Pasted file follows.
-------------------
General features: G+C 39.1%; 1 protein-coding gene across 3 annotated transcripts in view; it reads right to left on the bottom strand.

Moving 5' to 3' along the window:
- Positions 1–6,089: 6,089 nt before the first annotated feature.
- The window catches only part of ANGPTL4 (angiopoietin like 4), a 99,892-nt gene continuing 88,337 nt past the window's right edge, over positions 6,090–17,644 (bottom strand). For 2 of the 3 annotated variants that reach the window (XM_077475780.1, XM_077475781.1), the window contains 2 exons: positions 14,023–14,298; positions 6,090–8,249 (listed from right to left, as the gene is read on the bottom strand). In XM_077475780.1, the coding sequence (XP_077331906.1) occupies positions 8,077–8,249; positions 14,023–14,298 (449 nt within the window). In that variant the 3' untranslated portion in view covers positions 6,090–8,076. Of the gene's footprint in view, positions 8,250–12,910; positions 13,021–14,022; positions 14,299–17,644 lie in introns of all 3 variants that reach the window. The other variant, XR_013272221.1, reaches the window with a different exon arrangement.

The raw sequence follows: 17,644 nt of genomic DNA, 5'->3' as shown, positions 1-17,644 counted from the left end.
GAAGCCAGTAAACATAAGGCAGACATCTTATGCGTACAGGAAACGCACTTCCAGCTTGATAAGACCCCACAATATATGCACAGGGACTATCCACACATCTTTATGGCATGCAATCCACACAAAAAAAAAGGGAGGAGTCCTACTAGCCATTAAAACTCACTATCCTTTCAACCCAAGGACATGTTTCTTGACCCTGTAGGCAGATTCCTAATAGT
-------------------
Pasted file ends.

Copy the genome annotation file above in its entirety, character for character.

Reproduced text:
General features: G+C 39.1%; 1 protein-coding gene across 3 annotated transcripts in view; it reads right to left on the bottom strand.

Moving 5' to 3' along the window:
- Positions 1–6,089: 6,089 nt before the first annotated feature.
- The window catches only part of ANGPTL4 (angiopoietin like 4), a 99,892-nt gene continuing 88,337 nt past the window's right edge, over positions 6,090–17,644 (bottom strand). For 2 of the 3 annotated variants that reach the window (XM_077475780.1, XM_077475781.1), the window contains 2 exons: positions 14,023–14,298; positions 6,090–8,249 (listed from right to left, as the gene is read on the bottom strand). In XM_077475780.1, the coding sequence (XP_077331906.1) occupies positions 8,077–8,249; positions 14,023–14,298 (449 nt within the window). In that variant the 3' untranslated portion in view covers positions 6,090–8,076. Of the gene's footprint in view, positions 8,250–12,910; positions 13,021–14,022; positions 14,299–17,644 lie in introns of all 3 variants that reach the window. The other variant, XR_013272221.1, reaches the window with a different exon arrangement.

The raw sequence follows: 17,644 nt of genomic DNA, 5'->3' as shown, positions 1-17,644 counted from the left end.
GAAGCCAGTAAACATAAGGCAGACATCTTATGCGTACAGGAAACGCACTTCCAGCTTGATAAGACCCCACAATATATGCACAGGGACTATCCACACATCTTTATGGCATGCAATCCACACAAAAAAAAAGGGAGGAGTCCTACTAGCCATTAAAACTCACTATCCTTTCAACCCAAGGACATGTTTCTTGACCCTGTAGGCAGATTCCTAATAGT